Psalms 121 Summary - The Cambridge Bible for Schools and Colleges
This exquisite Psalm, inspired by perfect trust in Jehovah’s guardianship of His people, was probably composed to be sung by pilgrims going up to the Feasts at Jerusalem, possibly at the point where they first caught sight of the goal of their journey ( Psa 121:1). We seem to hear in it the voices of the pilgrims encouraging one another with words of faith and hope, as they journeyed to Jerusalem, once more in the centre of national life and worship to realise the relation of Jehovah to Israel and to each individual Israelite as their guardian in all the vicissitudes of life. Though we cannot determine the precise manner in which it was sung, it is specially adapted for antiphonal singing, and gains in point and vividness if it is divided between different voices. It consists of four pairs of verses. In the first pair of verses, we may conjecture, one of the pilgrims (or a group of pilgrims) expressed his calm trust in Jehovah’s help. In the next pair of verses another singer or group of singers responded with words of prayer and assurance; and Psa 121:5-8 may have been sung antiphonally, verse by verse, or in pairs of verses.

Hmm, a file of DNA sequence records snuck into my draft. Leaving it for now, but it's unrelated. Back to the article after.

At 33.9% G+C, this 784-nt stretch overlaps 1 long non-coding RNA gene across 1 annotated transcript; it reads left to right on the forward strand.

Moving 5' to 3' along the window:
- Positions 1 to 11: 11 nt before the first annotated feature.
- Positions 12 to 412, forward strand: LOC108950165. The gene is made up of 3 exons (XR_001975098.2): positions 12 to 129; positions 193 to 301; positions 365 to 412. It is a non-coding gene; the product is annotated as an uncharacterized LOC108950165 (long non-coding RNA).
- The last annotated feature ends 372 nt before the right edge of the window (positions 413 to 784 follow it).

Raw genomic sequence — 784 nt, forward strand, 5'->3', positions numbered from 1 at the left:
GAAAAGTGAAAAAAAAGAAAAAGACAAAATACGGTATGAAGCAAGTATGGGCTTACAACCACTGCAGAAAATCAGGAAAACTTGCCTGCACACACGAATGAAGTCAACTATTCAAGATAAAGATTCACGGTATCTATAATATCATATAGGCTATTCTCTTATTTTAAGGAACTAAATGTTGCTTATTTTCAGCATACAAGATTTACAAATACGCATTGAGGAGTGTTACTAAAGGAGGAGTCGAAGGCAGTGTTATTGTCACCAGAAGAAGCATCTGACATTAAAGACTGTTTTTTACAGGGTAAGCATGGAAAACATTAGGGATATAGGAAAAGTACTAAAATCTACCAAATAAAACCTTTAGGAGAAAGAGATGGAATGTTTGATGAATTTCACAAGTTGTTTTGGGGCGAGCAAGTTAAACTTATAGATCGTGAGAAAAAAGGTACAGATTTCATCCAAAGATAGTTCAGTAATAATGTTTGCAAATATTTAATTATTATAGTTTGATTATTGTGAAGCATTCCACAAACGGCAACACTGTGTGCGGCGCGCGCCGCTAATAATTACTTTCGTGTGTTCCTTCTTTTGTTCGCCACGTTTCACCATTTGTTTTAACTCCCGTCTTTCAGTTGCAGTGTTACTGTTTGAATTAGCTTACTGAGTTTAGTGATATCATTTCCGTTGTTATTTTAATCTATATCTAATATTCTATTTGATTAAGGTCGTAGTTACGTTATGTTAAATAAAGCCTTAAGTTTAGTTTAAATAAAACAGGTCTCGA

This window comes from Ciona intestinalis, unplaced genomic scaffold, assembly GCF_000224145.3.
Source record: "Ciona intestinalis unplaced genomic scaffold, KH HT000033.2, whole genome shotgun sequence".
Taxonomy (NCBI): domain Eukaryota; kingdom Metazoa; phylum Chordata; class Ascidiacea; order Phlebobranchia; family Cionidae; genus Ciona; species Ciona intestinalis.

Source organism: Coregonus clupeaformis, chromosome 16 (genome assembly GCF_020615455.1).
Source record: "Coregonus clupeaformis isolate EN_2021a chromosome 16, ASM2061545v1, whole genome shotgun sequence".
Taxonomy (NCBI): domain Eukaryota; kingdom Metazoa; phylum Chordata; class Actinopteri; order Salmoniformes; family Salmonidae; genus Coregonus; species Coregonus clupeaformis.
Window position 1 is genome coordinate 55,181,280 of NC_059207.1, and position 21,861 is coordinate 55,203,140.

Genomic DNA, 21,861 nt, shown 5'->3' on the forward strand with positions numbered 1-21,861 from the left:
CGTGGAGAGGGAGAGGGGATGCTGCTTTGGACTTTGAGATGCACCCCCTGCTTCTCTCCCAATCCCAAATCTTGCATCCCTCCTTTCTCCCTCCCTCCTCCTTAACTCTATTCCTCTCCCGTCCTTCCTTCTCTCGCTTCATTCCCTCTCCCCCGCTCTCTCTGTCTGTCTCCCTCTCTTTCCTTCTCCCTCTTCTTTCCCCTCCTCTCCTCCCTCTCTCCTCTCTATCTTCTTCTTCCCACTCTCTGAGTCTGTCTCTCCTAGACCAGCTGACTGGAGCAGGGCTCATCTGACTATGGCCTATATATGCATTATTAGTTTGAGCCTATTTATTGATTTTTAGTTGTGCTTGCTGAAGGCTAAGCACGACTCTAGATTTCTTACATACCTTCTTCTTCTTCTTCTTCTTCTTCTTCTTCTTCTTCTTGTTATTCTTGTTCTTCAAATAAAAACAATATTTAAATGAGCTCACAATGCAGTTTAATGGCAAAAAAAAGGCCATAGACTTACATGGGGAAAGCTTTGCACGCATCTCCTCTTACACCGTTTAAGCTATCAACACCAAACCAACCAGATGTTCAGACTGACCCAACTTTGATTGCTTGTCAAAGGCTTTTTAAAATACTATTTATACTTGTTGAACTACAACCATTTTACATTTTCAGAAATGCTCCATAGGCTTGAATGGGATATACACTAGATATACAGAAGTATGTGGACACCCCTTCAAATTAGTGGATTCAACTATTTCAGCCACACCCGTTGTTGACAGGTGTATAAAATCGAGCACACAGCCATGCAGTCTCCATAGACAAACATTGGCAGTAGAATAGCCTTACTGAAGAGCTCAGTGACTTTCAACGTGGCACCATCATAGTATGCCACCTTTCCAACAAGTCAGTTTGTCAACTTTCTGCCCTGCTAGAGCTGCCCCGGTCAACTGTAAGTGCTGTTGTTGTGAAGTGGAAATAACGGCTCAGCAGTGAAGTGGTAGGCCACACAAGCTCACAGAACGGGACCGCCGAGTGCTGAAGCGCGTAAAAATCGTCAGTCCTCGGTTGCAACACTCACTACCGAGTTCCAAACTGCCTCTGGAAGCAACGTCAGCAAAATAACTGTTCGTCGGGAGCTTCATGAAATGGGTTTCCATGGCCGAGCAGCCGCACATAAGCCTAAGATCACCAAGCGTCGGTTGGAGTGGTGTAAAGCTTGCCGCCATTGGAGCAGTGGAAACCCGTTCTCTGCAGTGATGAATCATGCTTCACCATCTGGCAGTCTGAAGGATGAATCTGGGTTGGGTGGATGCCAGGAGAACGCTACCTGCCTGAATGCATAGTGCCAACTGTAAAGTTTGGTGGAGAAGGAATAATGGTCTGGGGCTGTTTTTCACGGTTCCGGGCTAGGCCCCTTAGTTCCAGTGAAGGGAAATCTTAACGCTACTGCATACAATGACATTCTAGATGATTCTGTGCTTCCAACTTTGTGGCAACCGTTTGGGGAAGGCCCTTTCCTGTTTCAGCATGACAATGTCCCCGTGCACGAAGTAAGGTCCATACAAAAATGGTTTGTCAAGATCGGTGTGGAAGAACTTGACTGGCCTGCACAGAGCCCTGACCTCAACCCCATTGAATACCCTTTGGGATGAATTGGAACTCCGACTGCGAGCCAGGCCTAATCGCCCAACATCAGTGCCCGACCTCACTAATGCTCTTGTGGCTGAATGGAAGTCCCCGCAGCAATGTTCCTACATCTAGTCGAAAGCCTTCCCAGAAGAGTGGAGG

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The Cambridge Bible for Schools and Colleges
The Cambridge Bible for Schools and Colleges is a biblical commentary set published in parts by Cambridge University Press from 1882 onwards. Anglican bishop John Perowne was the general editor. The first section published was written by theologian Thomas Kelly Cheyne and covered the Book of Micah.
Perowne exercised limited editorial control over the writers of individual commentaries: his aim was "to leave each contributor to the unfettered exercise of his own judgment".